Goods shortage makes measuring Zimbabwe inflation impossible
A true measure of inflation would require shopping on the black market where the prices are substantially higher than the stores normally checked. By dictating prices Mugabe has probably moved even more goods to the black market where he has no control. Eventually even dictators have to learn that they can not dictate the law of supply and demand. they may be able to manipulate for a while but they cannot control it.
Zimbabwe can no longer calculate the rate of inflation because there are not enough goods left in the shops to allow price comparisons, the Central Statistical Office claimed yesterday.
Moffat Nyoni, the Director of the CSO, said that it had been impossible to compile reliable data for the past month because of “the unavailability of required information such as prices of goods, due to their shortage on the formal market”.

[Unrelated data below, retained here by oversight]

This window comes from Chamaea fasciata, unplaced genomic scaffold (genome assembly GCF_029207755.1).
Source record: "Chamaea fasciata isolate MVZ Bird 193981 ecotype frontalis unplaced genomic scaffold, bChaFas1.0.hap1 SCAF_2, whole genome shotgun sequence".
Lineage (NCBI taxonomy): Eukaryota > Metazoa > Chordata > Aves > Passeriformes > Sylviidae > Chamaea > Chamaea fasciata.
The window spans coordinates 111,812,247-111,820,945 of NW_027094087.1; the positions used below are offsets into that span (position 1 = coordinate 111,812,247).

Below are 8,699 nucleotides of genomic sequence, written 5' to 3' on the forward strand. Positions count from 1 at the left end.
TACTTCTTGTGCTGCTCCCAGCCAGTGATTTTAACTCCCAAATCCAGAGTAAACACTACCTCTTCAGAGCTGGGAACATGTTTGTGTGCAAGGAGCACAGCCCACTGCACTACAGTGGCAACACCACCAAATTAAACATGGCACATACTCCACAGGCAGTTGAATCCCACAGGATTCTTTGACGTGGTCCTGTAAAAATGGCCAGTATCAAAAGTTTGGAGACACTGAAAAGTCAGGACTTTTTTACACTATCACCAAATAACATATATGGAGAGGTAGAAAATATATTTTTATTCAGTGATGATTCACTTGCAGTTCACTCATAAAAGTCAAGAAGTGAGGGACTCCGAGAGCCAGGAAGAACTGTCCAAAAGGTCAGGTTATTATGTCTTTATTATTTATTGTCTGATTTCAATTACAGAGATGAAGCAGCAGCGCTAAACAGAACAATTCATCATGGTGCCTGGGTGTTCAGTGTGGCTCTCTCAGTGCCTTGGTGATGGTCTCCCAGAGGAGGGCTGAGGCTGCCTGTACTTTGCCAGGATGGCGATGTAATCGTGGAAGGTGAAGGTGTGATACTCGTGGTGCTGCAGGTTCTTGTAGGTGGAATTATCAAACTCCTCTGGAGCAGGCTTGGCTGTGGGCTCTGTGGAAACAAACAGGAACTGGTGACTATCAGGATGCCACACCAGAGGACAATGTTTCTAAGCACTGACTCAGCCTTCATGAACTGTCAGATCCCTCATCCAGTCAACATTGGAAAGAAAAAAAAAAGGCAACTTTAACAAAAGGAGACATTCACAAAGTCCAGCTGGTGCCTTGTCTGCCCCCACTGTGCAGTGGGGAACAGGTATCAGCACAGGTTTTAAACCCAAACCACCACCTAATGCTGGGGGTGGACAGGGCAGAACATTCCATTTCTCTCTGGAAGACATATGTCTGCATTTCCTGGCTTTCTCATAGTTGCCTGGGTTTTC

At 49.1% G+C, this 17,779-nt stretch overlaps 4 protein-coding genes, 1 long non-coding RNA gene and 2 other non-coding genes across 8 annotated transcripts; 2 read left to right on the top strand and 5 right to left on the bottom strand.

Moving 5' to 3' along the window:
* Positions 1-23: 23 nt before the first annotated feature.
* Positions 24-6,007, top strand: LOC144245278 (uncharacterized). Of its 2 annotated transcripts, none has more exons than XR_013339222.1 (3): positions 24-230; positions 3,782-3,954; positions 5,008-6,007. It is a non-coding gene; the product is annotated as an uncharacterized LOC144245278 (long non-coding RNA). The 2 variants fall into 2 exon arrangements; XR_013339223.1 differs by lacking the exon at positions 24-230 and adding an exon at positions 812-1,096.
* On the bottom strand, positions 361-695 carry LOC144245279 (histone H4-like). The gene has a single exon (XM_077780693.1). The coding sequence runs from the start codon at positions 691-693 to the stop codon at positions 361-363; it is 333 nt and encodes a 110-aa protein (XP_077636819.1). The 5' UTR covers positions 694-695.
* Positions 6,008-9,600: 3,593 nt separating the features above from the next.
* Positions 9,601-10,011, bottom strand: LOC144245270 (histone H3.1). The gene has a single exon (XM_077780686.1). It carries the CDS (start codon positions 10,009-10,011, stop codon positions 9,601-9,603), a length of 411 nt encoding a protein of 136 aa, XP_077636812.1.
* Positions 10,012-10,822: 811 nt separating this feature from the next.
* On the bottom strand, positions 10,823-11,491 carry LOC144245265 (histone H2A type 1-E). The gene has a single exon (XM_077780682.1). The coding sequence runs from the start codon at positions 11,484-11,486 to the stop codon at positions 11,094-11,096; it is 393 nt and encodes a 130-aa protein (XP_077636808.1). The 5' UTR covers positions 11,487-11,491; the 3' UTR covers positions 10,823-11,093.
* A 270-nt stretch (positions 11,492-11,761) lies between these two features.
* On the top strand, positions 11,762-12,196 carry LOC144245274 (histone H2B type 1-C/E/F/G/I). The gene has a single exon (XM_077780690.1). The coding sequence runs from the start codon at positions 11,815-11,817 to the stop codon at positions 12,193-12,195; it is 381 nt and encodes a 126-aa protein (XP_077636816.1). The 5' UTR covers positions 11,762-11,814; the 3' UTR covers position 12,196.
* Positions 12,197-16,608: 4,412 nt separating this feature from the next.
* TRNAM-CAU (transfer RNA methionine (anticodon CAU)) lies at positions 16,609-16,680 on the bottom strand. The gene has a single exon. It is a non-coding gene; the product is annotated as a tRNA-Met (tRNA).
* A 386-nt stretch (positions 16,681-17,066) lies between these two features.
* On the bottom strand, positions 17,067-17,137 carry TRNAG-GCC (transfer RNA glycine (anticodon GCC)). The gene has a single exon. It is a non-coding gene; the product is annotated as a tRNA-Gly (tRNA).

According to leaked figures, the annual inflation rate in October stood at 14,840 per cent — almost double the 8,000 per cent in the previous month. The CSO usually publishes its statistics in the middle of the month, and its failure to do so this month led to allegations that they had been deliberately suppressed. Each passing month’s figures openly contradict the Government’s constantly trumpeted claim that it is beating inflation.
But Moffat Nyoni, the director of the CSO, said inflation in Zimbabwe could no longer be measured, because there were not enough goods in the shops.
“There are too many data gaps,” Mr Nyoni said. “We went to too many shops to observe and so compilations have not been completed. Some of the goods used in the inflation basket were not available in the shops.”
Goods have been scarce since July, when businesses were forced to slash their prices to well under what it cost to buy or produce them. President Mugabe hoped that the strategy would beat inflation, which he believes is a plot by businesses in collusion with Western governments to create economic chaos that would lead to open revolt and bring about his overthrow. Thousands of businessmen were arrested for “overcharging”. Shops that refused to lower their prices were raided by soldiers, police, state secret agents and often price inspectors in an orgy of legalised looting.